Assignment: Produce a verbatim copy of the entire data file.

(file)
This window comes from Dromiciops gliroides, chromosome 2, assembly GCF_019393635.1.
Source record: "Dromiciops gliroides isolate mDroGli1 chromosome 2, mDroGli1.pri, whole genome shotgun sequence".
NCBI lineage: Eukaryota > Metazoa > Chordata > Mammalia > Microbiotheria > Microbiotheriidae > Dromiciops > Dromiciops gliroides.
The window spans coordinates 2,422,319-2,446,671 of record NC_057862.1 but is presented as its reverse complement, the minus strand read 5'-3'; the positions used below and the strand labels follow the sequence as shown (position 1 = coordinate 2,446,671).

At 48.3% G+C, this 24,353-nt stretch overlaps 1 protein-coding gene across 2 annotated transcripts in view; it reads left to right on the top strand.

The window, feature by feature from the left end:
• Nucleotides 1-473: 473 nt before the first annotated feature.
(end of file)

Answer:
This window comes from Dromiciops gliroides, chromosome 2, assembly GCF_019393635.1.
Source record: "Dromiciops gliroides isolate mDroGli1 chromosome 2, mDroGli1.pri, whole genome shotgun sequence".
NCBI lineage: Eukaryota > Metazoa > Chordata > Mammalia > Microbiotheria > Microbiotheriidae > Dromiciops > Dromiciops gliroides.
The window spans coordinates 2,422,319-2,446,671 of record NC_057862.1 but is presented as its reverse complement, the minus strand read 5'-3'; the positions used below and the strand labels follow the sequence as shown (position 1 = coordinate 2,446,671).

At 48.3% G+C, this 24,353-nt stretch overlaps 1 protein-coding gene across 2 annotated transcripts in view; it reads left to right on the top strand.

The window, feature by feature from the left end:
• Nucleotides 1-473: 473 nt before the first annotated feature.